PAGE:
When I distill the key abilities of my greatest mentors, and think about my own progression from a self-taught coder to a CTO, I come up with three big themes:
- Scaling Product Usage
- Scaling Product Development
When a senior leader comes to me for help, it’s usually some combination of these themes that need attention. I’m going to cover these very high level here, and maybe expand on these topics on future posts. If one of these themes strikes a nerve, let me know.
Usually when someone is talking about scaling challenges, this is what they’re referring to. It’s very important to have some idea about the market size you are going after. You also need to understand what the journey is likely to look like as you gain more and more of it. All of this is to help you design a technical system that can cost effectively grow to accommodate customers.
Folks early in their career can have a hard time seeing how a system they are building will behave when there are 20x or 1000x more users. This can cause the system to lack the knobs and dials you need in order to grow. Fixing those mistakes is costly, often requiring re-architecture or a complete rewrite in some cases. The last thing any business leader wants to hear is that we can’t take on more customers until some key component of the product is rewritten.
Another mistake often made is that the scaling approach is over engineered and costs too much to run before we reach those growth goals. It’s one thing to take advantage of economies of scale, but if you can’t run the system efficiently with a small number of customers then you need to go back to the whiteboard and keep thinking.
Scaling Product Development
So you can build a system that grows predictably when you add thousands of new customers, but what happens when you want to add hundreds of developers?
The architectures of our products tend to follow the communication structure of the people who built it, according to Conway. A good product development leader will use that to their advantage, and design systems that allow you to add teams to increase overall velocity without adding friction. This is one of my favorite things about service oriented architectures, these days called Microservices.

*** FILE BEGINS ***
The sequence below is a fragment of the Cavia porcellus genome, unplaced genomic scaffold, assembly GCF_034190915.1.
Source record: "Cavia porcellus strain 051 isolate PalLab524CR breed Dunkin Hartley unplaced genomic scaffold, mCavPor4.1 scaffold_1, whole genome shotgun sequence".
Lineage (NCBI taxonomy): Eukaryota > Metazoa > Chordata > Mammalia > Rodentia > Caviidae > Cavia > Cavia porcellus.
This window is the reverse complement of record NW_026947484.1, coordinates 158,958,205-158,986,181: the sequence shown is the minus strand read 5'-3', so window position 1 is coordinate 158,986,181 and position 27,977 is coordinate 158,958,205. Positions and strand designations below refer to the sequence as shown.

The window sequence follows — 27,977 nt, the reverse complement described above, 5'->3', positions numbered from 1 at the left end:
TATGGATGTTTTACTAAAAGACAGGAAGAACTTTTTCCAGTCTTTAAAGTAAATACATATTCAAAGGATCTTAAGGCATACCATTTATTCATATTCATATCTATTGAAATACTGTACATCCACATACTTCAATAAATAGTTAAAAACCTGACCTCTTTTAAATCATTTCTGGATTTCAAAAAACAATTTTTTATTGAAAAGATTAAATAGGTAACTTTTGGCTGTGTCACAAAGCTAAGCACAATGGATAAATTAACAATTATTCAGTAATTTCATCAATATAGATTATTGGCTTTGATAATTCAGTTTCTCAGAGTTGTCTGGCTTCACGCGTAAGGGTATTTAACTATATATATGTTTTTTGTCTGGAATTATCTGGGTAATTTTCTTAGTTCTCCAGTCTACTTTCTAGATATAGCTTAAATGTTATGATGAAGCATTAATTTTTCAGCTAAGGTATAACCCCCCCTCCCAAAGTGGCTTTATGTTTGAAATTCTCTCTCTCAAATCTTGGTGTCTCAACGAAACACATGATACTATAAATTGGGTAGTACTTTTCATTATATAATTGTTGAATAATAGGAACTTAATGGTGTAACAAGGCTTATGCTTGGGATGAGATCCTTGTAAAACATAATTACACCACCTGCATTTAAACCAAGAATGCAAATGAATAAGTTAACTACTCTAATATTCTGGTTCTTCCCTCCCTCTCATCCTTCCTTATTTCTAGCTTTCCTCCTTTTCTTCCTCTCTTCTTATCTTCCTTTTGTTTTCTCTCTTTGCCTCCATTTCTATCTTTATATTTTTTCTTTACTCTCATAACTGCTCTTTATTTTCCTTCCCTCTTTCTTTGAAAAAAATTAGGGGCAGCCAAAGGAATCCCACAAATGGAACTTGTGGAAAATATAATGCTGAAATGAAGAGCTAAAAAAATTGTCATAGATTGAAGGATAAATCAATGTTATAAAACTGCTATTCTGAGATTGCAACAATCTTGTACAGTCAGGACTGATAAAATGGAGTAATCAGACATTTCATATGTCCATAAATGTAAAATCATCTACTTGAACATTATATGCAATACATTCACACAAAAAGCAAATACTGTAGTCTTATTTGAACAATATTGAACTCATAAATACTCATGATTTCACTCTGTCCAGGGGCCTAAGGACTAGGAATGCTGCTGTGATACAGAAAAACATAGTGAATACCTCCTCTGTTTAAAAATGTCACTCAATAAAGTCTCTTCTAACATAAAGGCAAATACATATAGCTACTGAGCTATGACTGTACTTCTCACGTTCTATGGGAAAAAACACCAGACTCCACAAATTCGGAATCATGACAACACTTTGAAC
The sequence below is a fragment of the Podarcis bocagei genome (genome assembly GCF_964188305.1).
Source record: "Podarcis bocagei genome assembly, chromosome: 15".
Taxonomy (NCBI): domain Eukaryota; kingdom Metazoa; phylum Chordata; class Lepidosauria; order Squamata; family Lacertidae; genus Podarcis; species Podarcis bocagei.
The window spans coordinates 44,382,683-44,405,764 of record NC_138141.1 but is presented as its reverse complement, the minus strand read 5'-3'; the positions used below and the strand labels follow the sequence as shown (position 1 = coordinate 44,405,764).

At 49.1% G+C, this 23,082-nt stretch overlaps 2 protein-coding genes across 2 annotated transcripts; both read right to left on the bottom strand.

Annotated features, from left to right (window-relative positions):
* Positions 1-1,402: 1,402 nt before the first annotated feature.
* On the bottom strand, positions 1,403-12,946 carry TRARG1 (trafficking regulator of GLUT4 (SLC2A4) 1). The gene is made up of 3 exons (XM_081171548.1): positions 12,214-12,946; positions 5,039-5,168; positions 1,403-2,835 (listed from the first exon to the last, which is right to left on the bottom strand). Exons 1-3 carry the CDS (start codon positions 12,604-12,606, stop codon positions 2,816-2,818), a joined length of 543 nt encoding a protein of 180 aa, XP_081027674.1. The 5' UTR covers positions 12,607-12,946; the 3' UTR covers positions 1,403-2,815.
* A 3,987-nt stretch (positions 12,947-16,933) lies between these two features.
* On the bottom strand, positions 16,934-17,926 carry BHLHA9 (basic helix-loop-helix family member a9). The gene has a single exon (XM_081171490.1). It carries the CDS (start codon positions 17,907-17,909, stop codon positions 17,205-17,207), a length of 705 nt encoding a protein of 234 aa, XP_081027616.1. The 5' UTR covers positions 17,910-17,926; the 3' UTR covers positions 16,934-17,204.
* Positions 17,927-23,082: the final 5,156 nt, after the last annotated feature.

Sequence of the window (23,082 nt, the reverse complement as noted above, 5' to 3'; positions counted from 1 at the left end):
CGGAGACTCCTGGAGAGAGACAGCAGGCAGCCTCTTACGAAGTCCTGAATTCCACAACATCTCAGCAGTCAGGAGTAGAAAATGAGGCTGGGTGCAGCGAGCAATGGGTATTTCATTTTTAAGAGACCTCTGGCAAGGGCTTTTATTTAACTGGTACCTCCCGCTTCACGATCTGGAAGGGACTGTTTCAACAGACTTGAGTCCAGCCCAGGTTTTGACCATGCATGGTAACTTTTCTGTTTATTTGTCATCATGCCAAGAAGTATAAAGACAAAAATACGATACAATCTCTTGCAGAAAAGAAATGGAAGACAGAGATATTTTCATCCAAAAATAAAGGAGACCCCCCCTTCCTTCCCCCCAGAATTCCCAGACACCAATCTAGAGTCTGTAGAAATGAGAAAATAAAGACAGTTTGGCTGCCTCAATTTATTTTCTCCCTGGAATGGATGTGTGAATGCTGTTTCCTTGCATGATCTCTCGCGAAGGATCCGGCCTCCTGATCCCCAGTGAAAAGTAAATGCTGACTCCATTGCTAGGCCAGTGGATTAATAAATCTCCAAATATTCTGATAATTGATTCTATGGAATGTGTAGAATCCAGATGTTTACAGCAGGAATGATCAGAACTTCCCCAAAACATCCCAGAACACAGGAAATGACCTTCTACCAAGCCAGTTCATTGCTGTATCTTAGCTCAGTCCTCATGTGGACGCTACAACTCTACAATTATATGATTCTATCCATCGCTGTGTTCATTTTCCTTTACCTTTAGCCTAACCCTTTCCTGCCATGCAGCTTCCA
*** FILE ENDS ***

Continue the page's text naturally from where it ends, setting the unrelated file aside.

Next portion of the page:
In legacy monolithic systems, it is very difficult for lots of developers to contribute at the same time. That’s because there is so much interdependency between different components of the codebase. In a monolith, there’s no easy way to version those interfaces, so teams end up colliding with each other and spending a lot of time resolving conflicts in their changes.
However, when you build products on top of platforms which are made of independent services like the diagram above, you can add people to your product development organization and massively parallelize your efforts without those conflicts. Each one of those boxes could be developed by one or more dedicated teams. Best practices like semantic versioning, contract testing, continuous deployment, service healthcheck endpoints, and feature flagging all come together to allow independent teams to make very rapid progress with their services without stepping on each other.
Platform based architectures are also easier to scale from a usage perspective, because each of those components will grow at different rates.
19 years ago during my first job when I was teaching myself to code and building an order management system for a furniture factory, my Dad asked me how I knew that my code changes worked. I replied, “I just ask Donna if it worked for her this time.” Donna sat right across the hall from me.
My Dad has been a wonderful mentor to me throughout my career. I think what he was really asking about was what kinds of tools and process did I have in place to make sure I wasn’t breaking something by accident as I made changes. However, the heart of my response is the heart of quality: Quality is delighting your customer. It is not a lack of bugs, or the presence of test automation. You cannot test quality into a system.
There are a lot of companies out there selling services that are trying to help us get to the very place I was at in that small factory where all my users were right down the hall. Pendo.io, UserVoice, WalkMe, and even companies like Honeycomb.io, NewRelic, DataDog, and LaunchDarkly are all trying to help us do that at massive scale. Because we have so many customers now, it’s hard to just ask them if it “worked for you this time.” Instead we build the ability to ask that question into the system itself, and we make sure our teams understand that they all own quality together. Give them the ability to ask the question, and make them accountable for the answer, and you will see a significant improvement in quality.
Product development leaders have to intentionally build that culture of quality and ownership as they scale up their development efforts. Anti-patterns like separate QA reporting structures, incredibly long bug backlogs, and a reliance on customers reporting problems are all signals that the general approach to quality is off.